LEADING ON SET
by Tim Clague - Lifelong learner, storyteller and scriptwriter.
Learning and leadership lessons – from the film set
A lot of GP people know me as a scriptwriter and corporate video producer and I’ve been making pieces for clients for over 10 years. It is important however to be constantly growing your skills and expanding your knowledge. So I recently made a feature film for children called “Who Killed Nelson Nutmeg?” It features Bonnie Wright, who played Ginny Weasley in Harry Potter, and is a classic mystery and adventure story for 6 to 10 year olds.
So surely a million miles away from creating training videos? Not so. I’m always extolling the virtues of lifelong learning and I try to constantly seek out lessons in my work. Here’s what I learnt from this recent experience that is relevant to all of us and to our clients also.
Leading from the front
As a director of a film, you are the leader. People are looking to you to make decisions. If the film set were a business, you would be the manager. Your job is to lead that team to success and to complete the project or goal. Now, it is true, that perhaps the questions I was being asked by my team aren’t typical; what size should I make the fake slug?
I picked up a leadership idea from a video I made for Royal Bank of Scotland – and it works. It worked for me and it can work for you. Put extra effort into painting the vision of what we are trying to achieve. If you can articulate that vision clearly then people don’t need to ask about small details anymore. They just get it. If you can get people to join you AND join in the journey towards that vision, that is a powerful thing.
We had over 20 people, for 30 days working on our crew. These people could have been getting much more money elsewhere or doing other work. But they didn’t, as they had keenly signed up to making the vision of a new kind of kid’s film, a reality.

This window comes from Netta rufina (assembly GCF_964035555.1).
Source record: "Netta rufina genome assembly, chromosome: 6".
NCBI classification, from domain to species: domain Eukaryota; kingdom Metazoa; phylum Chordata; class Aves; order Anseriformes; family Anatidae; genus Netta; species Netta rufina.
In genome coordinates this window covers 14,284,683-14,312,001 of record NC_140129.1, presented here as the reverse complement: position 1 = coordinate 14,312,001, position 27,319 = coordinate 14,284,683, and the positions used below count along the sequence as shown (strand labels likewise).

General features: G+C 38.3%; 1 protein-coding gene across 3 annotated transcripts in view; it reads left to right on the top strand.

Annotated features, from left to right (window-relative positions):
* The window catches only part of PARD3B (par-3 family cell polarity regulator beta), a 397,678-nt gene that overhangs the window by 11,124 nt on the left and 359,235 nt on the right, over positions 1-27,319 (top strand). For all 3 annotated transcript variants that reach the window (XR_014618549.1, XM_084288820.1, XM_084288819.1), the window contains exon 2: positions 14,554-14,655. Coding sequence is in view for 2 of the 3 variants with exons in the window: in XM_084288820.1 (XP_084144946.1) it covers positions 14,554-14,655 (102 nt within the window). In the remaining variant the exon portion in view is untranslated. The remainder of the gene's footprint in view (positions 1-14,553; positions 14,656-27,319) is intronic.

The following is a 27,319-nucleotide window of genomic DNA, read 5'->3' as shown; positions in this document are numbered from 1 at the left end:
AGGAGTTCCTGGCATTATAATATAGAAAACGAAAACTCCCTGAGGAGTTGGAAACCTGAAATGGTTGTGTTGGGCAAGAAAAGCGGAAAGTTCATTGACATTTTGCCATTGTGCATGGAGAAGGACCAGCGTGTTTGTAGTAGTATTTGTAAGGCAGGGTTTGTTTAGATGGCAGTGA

Who cares about the credit?
Do you need the credit? We all know about film credits, that long list of names at the end of a movie. But I don’t mean that! Instead I mean the personal credit. I was doing a documentary once, for a client in the banking industry, about management styles. The interviewee said something that has always stuck with me. “You can have whatever you want, if you don’t mind who gets the credit”.
Too often we go into a piece of work prioritizing the fact that people will be impressed by our contribution. If the work is important, then that shouldn’t matter. If the work isn’t really important then why does getting the credit matter? And if the work is totally unimportant, why are we doing it?
Old fashioned networking
LinkedIn is great. All these new ways to keep in touch really work. I met my co-director via our respective blogs, so I am a big believer in having a good online presence.
But one thing we could all get better at is old-fashioned real-world networking. In fact, 80% of our crew was found in this way, at local events. So why don’t we all do it more often?
For freelancers, it can be a case of feeling like they don’t have the time. For those on a salary it can be because they feel it’s not their job. But it should be. Sometimes the biggest companies can be the least well known in a city or region, as no one ever turns up to any local events.
If we want the best people to join us, to work with us, we need to meet them halfway.
The last insight I have is related to learning. I recently attended the London Screenwriters Festival to talk about the film to delegates there. They had each paid around £300 / $500 for the three day event. They had chosen to come because they wanted to learn more about their craft and their chosen industry. Contrast that with a learning event in a corporation. Everyone moans about having to go. It’s too far. It’s dull. Our challenge, as learning providers, is to make an event so great that people would gladly pay for it.
Personally I am taking these lessons and using them myself in my corporate and non-corporate world. I hope you can use them too, or adapt them to your own story!